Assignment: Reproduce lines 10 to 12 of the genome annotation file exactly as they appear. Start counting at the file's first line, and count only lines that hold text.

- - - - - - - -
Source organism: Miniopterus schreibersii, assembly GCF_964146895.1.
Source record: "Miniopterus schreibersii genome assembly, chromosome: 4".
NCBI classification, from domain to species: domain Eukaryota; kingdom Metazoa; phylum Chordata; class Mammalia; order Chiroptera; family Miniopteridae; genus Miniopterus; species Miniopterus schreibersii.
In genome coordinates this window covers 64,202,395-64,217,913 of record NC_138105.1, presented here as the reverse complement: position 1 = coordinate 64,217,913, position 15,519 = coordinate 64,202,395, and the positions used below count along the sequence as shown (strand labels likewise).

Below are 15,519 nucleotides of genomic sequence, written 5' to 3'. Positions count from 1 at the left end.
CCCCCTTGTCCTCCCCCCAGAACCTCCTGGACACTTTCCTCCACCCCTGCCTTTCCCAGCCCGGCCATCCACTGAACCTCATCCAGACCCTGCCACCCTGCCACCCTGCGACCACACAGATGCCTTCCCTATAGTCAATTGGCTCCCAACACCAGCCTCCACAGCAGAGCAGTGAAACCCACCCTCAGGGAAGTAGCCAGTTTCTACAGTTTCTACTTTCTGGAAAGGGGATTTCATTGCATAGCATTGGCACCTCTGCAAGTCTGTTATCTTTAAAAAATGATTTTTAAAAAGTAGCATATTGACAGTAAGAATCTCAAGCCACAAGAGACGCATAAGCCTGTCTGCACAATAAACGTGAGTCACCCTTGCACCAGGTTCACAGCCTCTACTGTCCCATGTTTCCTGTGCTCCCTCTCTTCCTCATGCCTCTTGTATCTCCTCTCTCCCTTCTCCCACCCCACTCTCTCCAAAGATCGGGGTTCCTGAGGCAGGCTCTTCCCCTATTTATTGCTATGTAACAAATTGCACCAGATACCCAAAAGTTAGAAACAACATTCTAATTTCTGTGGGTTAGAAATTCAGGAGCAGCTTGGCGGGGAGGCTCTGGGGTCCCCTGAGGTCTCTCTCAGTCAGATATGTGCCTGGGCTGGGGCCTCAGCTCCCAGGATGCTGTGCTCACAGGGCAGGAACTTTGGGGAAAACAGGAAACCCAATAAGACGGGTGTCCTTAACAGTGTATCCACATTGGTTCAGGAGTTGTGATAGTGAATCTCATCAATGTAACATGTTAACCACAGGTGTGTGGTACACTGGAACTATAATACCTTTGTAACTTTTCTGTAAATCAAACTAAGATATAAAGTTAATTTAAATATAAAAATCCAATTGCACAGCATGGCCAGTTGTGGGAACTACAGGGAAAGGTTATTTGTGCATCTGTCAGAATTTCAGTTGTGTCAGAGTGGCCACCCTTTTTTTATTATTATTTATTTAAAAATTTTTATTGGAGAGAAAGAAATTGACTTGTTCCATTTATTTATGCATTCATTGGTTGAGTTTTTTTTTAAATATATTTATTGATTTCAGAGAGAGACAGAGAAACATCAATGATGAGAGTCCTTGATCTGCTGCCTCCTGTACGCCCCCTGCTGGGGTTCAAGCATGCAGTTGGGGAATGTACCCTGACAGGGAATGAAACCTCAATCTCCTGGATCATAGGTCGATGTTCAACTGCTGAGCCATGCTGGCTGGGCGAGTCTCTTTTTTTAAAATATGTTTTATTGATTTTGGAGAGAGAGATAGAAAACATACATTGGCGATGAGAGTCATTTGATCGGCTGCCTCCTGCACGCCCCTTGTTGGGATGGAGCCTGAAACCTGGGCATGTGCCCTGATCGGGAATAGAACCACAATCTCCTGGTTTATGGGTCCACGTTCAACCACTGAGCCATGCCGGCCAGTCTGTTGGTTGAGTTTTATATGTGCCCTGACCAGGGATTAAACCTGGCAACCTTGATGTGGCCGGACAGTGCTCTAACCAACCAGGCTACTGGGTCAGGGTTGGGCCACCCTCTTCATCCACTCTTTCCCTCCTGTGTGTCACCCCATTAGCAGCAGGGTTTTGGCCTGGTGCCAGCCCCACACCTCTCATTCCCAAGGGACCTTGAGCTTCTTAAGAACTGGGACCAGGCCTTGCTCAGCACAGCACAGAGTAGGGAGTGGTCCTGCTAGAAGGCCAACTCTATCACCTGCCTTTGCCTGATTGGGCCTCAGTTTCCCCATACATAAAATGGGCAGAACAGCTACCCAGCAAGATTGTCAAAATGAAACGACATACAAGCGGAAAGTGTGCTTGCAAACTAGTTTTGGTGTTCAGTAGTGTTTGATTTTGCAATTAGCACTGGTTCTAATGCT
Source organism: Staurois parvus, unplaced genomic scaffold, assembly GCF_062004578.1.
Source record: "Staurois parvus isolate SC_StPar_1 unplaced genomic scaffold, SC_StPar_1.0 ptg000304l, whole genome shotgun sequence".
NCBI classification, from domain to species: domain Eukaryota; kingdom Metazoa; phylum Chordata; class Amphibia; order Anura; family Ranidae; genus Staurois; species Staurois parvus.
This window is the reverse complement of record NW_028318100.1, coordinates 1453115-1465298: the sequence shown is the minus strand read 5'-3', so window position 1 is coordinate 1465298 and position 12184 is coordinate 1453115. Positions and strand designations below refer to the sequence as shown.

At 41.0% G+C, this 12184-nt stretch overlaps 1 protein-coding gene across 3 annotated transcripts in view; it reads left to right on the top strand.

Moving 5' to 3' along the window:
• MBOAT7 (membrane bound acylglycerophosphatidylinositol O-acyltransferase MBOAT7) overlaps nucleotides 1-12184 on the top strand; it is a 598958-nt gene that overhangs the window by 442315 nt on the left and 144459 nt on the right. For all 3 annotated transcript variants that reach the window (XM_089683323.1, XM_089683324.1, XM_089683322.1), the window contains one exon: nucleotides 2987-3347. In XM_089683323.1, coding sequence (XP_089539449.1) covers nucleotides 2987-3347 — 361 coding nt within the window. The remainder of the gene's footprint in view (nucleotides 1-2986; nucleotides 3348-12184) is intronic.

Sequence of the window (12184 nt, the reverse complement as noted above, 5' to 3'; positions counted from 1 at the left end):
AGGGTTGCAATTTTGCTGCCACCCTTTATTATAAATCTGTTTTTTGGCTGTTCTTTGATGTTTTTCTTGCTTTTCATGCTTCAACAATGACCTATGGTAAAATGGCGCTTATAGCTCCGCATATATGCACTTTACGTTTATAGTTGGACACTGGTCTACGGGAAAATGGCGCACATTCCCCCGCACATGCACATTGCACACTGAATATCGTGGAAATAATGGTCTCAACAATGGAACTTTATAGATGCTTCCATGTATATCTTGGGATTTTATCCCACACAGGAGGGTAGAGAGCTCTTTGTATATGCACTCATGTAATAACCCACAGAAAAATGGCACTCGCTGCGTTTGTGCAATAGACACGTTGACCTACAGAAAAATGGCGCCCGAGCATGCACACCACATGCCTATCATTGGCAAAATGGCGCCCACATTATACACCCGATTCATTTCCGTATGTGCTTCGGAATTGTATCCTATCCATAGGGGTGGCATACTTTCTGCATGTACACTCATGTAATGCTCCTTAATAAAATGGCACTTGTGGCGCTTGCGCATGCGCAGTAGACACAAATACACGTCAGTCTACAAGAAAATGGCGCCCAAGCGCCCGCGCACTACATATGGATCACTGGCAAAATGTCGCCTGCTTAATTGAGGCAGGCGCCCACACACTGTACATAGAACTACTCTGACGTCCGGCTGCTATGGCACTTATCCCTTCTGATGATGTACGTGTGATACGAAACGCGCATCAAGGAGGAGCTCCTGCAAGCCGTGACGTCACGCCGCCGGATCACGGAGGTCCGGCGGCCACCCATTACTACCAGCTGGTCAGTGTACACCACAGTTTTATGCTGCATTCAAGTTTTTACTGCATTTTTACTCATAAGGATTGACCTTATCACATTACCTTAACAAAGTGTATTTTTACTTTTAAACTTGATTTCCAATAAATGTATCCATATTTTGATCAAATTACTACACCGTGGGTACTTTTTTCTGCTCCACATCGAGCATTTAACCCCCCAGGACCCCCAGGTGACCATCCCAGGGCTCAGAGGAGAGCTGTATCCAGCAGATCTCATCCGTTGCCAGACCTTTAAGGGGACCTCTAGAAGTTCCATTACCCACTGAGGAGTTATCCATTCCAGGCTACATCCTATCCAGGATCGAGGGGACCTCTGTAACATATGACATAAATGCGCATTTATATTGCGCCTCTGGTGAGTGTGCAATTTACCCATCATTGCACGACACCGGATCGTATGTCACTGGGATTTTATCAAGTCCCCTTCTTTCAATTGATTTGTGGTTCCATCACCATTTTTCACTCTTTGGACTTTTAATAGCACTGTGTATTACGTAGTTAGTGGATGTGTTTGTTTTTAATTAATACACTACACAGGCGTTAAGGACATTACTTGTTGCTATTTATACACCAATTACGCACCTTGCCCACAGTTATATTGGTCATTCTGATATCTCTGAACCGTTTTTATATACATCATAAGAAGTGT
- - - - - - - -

This window is the reverse complement of record NW_028318100.1, coordinates 1453115-1465298: the sequence shown is the minus strand read 5'-3', so window position 1 is coordinate 1465298 and position 12184 is coordinate 1453115. Positions and strand designations below refer to the sequence as shown.

At 41.0% G+C, this 12184-nt stretch overlaps 1 protein-coding gene across 3 annotated transcripts in view; it reads left to right on the top strand.

Moving 5' to 3' along the window: